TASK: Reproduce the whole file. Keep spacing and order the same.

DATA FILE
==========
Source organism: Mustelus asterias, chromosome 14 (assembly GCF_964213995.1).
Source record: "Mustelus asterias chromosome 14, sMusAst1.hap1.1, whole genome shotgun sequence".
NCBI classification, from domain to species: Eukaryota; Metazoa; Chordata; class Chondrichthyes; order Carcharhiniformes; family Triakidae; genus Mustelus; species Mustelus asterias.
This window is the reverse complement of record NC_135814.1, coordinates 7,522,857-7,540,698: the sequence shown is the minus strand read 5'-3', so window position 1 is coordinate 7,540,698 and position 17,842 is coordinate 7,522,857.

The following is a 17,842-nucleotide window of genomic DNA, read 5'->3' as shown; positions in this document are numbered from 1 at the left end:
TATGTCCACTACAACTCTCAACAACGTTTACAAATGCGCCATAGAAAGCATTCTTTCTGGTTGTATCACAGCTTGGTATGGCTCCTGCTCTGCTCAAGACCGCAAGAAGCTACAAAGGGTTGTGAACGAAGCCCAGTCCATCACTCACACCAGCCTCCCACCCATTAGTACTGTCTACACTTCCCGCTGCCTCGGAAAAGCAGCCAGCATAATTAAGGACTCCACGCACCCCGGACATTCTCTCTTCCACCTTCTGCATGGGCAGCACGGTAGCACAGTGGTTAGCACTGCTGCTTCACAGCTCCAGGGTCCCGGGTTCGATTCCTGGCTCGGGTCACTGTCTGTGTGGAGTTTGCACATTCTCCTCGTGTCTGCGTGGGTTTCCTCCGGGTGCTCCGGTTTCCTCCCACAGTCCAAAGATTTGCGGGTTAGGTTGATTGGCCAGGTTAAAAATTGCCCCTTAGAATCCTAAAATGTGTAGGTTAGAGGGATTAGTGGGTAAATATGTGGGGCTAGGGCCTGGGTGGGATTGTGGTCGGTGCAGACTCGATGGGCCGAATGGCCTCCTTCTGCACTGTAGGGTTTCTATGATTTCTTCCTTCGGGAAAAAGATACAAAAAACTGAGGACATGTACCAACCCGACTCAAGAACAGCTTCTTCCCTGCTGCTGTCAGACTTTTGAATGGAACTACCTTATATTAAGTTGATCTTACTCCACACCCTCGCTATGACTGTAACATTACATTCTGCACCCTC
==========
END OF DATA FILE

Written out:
Source organism: Mustelus asterias, chromosome 14 (assembly GCF_964213995.1).
Source record: "Mustelus asterias chromosome 14, sMusAst1.hap1.1, whole genome shotgun sequence".
NCBI classification, from domain to species: Eukaryota; Metazoa; Chordata; class Chondrichthyes; order Carcharhiniformes; family Triakidae; genus Mustelus; species Mustelus asterias.
This window is the reverse complement of record NC_135814.1, coordinates 7,522,857-7,540,698: the sequence shown is the minus strand read 5'-3', so window position 1 is coordinate 7,540,698 and position 17,842 is coordinate 7,522,857.

The following is a 17,842-nucleotide window of genomic DNA, read 5'->3' as shown; positions in this document are numbered from 1 at the left end:
TATGTCCACTACAACTCTCAACAACGTTTACAAATGCGCCATAGAAAGCATTCTTTCTGGTTGTATCACAGCTTGGTATGGCTCCTGCTCTGCTCAAGACCGCAAGAAGCTACAAAGGGTTGTGAACGAAGCCCAGTCCATCACTCACACCAGCCTCCCACCCATTAGTACTGTCTACACTTCCCGCTGCCTCGGAAAAGCAGCCAGCATAATTAAGGACTCCACGCACCCCGGACATTCTCTCTTCCACCTTCTGCATGGGCAGCACGGTAGCACAGTGGTTAGCACTGCTGCTTCACAGCTCCAGGGTCCCGGGTTCGATTCCTGGCTCGGGTCACTGTCTGTGTGGAGTTTGCACATTCTCCTCGTGTCTGCGTGGGTTTCCTCCGGGTGCTCCGGTTTCCTCCCACAGTCCAAAGATTTGCGGGTTAGGTTGATTGGCCAGGTTAAAAATTGCCCCTTAGAATCCTAAAATGTGTAGGTTAGAGGGATTAGTGGGTAAATATGTGGGGCTAGGGCCTGGGTGGGATTGTGGTCGGTGCAGACTCGATGGGCCGAATGGCCTCCTTCTGCACTGTAGGGTTTCTATGATTTCTTCCTTCGGGAAAAAGATACAAAAAACTGAGGACATGTACCAACCCGACTCAAGAACAGCTTCTTCCCTGCTGCTGTCAGACTTTTGAATGGAACTACCTTATATTAAGTTGATCTTACTCCACACCCTCGCTATGACTGTAACATTACATTCTGCACCCTC